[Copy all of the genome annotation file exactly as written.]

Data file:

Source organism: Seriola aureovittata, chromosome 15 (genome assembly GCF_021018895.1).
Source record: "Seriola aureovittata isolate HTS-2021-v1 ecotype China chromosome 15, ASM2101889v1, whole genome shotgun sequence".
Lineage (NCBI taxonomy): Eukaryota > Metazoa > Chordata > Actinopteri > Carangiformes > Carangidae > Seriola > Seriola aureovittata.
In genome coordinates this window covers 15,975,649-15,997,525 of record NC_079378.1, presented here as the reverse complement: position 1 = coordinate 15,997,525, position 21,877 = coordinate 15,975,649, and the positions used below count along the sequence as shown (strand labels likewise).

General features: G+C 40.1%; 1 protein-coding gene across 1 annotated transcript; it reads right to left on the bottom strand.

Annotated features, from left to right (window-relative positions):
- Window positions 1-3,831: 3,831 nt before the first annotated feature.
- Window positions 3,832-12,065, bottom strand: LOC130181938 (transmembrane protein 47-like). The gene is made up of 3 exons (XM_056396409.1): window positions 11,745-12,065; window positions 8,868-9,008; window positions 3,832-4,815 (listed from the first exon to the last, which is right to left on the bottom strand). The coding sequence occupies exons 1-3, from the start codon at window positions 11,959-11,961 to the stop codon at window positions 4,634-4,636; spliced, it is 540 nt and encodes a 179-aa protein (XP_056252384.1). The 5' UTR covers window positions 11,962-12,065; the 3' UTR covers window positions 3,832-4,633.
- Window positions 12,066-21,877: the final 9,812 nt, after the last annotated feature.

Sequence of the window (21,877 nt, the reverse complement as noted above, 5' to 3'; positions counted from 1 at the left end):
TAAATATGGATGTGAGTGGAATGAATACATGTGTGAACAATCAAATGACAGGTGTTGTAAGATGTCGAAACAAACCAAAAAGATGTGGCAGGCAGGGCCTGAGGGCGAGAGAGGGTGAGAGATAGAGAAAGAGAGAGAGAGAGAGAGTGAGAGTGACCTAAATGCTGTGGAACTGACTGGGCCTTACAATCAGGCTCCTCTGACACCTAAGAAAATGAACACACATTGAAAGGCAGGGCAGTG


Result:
Source organism: Seriola aureovittata, chromosome 15 (genome assembly GCF_021018895.1).
Source record: "Seriola aureovittata isolate HTS-2021-v1 ecotype China chromosome 15, ASM2101889v1, whole genome shotgun sequence".
Lineage (NCBI taxonomy): Eukaryota > Metazoa > Chordata > Actinopteri > Carangiformes > Carangidae > Seriola > Seriola aureovittata.
In genome coordinates this window covers 15,975,649-15,997,525 of record NC_079378.1, presented here as the reverse complement: position 1 = coordinate 15,997,525, position 21,877 = coordinate 15,975,649, and the positions used below count along the sequence as shown (strand labels likewise).

General features: G+C 40.1%; 1 protein-coding gene across 1 annotated transcript; it reads right to left on the bottom strand.

Annotated features, from left to right (window-relative positions):
- Window positions 1-3,831: 3,831 nt before the first annotated feature.
- Window positions 3,832-12,065, bottom strand: LOC130181938 (transmembrane protein 47-like). The gene is made up of 3 exons (XM_056396409.1): window positions 11,745-12,065; window positions 8,868-9,008; window positions 3,832-4,815 (listed from the first exon to the last, which is right to left on the bottom strand). The coding sequence occupies exons 1-3, from the start codon at window positions 11,959-11,961 to the stop codon at window positions 4,634-4,636; spliced, it is 540 nt and encodes a 179-aa protein (XP_056252384.1). The 5' UTR covers window positions 11,962-12,065; the 3' UTR covers window positions 3,832-4,633.
- Window positions 12,066-21,877: the final 9,812 nt, after the last annotated feature.

Sequence of the window (21,877 nt, the reverse complement as noted above, 5' to 3'; positions counted from 1 at the left end):
TAAATATGGATGTGAGTGGAATGAATACATGTGTGAACAATCAAATGACAGGTGTTGTAAGATGTCGAAACAAACCAAAAAGATGTGGCAGGCAGGGCCTGAGGGCGAGAGAGGGTGAGAGATAGAGAAAGAGAGAGAGAGAGAGAGTGAGAGTGACCTAAATGCTGTGGAACTGACTGGGCCTTACAATCAGGCTCCTCTGACACCTAAGAAAATGAACACACATTGAAAGGCAGGGCAGTG